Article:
We lived through orientation, midterms and finals, breaks—we’ve almost survived a year of college. And yet sometimes when I’m lying on my warm bed with my eyes closed, I can picture the stars, feel safely cocooned in a sleeping bag, and remember the stories of our hometowns and Tinder dates, our doubts and fears and worries about freshman year. I’ll never forget it all.

Illustration by Zach Molino

Ethen Sterenfeld

I could see in Andrea’s face that she thought I had changed in my first four months at Princeton, and, even though I jokingly denied it, she was right.

We were in the bowling alley way down Columbia Avenue. It was late enough that most people in Lancaster were tucking in against the cold wind, but early enough in my mind that I momentarily thought I had missed late meal.

It felt like this bowling alley, and the town in general, had not noticed our absence. Lancaster had proceeded, the same as always.

The only other patrons of the bowling alley were a group of middle-aged men down at the other end of the hall. Andrea and I saw them pull into the parking lot, driving the F-150s and Silverados that I never seem to see on Nassau Street.

Although I had changed, the surroundings were the same as they always have been.

This happened back in December, so I don’t exactly remember what I said, but Andrea suddenly gave me a look that said, “Dude, who are you?”

All she had to do was point at my sweatshirt’s bright orange lettering. She was right—I had changed.

I came to Princeton expecting to be shaped by it, at least a little. Who wouldn’t expect to change at all during college?

At the same time, I think there are certain traits that really make me the person I am. Is it possible for someone to change so much that he or she is unrecognizable? Would that necessarily be a bad thing?

I don’t know how to answer any of these questions.

All I know is that I am different person now than I was eight months ago because of Princeton, and I will continue to change for the next three years. Honestly, it’s kind of frightening.

Katherine Powell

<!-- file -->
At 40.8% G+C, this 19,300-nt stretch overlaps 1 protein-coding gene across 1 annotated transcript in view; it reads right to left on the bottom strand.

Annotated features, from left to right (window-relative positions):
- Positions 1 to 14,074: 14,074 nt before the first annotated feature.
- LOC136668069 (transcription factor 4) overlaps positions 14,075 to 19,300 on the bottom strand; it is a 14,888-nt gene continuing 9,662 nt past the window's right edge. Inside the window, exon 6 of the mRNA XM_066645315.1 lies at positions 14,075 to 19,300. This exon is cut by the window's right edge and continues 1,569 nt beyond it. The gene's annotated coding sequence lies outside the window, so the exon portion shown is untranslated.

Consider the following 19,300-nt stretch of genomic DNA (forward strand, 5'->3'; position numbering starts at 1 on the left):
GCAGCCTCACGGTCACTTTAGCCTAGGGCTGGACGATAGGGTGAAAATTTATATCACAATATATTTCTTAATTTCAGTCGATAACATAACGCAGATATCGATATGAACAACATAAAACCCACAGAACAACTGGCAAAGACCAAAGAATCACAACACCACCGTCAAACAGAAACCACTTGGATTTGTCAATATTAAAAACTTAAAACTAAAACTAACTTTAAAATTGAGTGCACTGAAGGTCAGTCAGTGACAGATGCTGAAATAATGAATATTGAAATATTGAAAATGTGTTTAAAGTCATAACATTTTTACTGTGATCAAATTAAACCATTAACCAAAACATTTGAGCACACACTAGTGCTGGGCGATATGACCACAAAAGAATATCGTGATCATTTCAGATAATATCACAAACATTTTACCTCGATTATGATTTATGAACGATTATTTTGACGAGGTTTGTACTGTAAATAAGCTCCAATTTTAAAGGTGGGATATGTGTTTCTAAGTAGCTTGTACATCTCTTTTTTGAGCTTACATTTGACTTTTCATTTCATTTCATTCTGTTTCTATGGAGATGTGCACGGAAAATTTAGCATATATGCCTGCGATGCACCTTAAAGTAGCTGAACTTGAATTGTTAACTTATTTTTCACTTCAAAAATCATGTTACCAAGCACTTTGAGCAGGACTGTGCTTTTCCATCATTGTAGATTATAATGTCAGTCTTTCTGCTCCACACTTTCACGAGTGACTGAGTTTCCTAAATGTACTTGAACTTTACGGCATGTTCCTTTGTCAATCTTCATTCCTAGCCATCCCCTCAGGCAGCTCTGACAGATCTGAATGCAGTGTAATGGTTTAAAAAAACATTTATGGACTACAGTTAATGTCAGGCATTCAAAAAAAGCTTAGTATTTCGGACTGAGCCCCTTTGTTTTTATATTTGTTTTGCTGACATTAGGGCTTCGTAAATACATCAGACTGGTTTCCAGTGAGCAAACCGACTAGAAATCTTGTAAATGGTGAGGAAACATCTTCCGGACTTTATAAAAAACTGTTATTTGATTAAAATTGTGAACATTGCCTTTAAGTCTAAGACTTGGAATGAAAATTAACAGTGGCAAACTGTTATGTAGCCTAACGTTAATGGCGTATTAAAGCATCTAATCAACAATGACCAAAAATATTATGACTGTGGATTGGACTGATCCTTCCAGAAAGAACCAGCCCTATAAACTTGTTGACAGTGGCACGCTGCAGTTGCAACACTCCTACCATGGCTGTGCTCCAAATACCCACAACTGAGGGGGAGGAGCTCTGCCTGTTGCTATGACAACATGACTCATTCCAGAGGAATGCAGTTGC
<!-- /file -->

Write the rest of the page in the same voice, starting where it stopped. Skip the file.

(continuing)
I’m from Chicago. I see and hear myself reflected everywhere in the city. Floods of Black Americans moved to Chicago during the Great Migration, meaning that there are tons of missionary Baptist churches and Harold’s restaurants. There are beauty supplies and house music festivals and random dance competitions on corners on the west side of the city. Chicago is beautifully and inextricably Black.

Before coming to Princeton, I was seized by a weird, reversed sort of imposter syndrome, not least triggered by a question I got one day while working at the Poetry Foundation. “Isn’t that the Southern boys’ Ivy?” a well-meaning woman asked me. I later sat down with her, and she talked to me about her experience at another predominantly white institution that is going through the motions of welcoming Black students, especially Black women. She compared it to a machine: a machine not built to support you, but one designed to stagnate your motivation and pigeonhole your intellect.

Like all students, I worried about being good enough for Princeton. I was also acutely worried about Princeton not being good enough for me. I was coming from a high school where I’d radically changed my perception of my Black womanhood; I went natural, I stopped obsessing over white boys, and I learned to love my thighs. I was scared the discomfort of Princeton would shock me out of the self-love I was learning. Princeton is not Chicago; who was going to validate my presence and amplify my voice?